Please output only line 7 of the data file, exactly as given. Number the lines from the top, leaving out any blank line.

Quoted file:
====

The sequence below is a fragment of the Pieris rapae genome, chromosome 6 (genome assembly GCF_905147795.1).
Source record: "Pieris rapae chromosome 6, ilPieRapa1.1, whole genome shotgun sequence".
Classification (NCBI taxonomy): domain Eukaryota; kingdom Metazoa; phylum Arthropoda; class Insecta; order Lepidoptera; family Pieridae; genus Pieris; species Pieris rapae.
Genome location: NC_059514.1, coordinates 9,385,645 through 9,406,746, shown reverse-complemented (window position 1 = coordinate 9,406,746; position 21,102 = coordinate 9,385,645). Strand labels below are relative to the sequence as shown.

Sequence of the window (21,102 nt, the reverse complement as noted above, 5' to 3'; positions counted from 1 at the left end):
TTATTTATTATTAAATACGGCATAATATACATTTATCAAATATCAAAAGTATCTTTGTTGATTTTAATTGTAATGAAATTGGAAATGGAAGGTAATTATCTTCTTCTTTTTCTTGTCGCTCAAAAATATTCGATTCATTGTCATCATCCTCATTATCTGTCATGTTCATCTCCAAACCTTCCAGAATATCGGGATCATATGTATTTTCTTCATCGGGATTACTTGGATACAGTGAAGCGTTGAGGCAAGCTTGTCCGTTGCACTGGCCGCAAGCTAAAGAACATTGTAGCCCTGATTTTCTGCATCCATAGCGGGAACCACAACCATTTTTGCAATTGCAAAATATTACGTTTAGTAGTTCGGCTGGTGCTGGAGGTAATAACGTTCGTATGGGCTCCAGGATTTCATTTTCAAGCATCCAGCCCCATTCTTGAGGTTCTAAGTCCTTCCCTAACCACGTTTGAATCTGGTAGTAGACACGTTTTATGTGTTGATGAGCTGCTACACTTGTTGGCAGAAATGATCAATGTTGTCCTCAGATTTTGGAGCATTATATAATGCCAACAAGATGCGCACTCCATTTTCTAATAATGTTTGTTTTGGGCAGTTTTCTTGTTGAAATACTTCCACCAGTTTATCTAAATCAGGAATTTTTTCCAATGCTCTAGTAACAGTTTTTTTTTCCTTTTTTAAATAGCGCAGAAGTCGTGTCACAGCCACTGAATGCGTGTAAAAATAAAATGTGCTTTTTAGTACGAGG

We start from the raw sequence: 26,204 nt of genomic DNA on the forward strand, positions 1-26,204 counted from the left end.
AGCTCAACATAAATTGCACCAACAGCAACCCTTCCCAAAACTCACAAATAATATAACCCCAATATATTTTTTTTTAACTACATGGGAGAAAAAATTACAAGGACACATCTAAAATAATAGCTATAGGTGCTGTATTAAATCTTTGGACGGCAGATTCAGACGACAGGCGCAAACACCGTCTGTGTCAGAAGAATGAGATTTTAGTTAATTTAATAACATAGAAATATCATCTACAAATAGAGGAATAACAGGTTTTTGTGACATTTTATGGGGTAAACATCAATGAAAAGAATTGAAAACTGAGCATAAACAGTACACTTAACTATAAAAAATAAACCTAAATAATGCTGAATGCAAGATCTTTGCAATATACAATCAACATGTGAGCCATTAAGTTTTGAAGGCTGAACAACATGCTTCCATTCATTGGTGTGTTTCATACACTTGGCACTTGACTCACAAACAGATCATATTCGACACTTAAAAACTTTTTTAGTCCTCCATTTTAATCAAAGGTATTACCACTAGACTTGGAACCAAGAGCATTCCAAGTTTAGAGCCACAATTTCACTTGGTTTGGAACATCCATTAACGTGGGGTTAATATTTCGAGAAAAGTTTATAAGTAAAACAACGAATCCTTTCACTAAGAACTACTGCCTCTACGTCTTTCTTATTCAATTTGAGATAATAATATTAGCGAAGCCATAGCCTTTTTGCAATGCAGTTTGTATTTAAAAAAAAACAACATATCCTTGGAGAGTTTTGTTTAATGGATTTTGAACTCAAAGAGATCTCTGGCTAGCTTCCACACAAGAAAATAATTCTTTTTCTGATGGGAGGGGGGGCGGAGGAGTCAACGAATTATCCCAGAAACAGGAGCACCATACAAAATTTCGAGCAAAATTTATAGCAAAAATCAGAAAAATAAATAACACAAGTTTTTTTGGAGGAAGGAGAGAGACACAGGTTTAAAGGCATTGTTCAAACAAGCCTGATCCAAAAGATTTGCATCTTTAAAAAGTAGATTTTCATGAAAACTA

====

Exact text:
We start from the raw sequence: 26,204 nt of genomic DNA on the forward strand, positions 1-26,204 counted from the left end.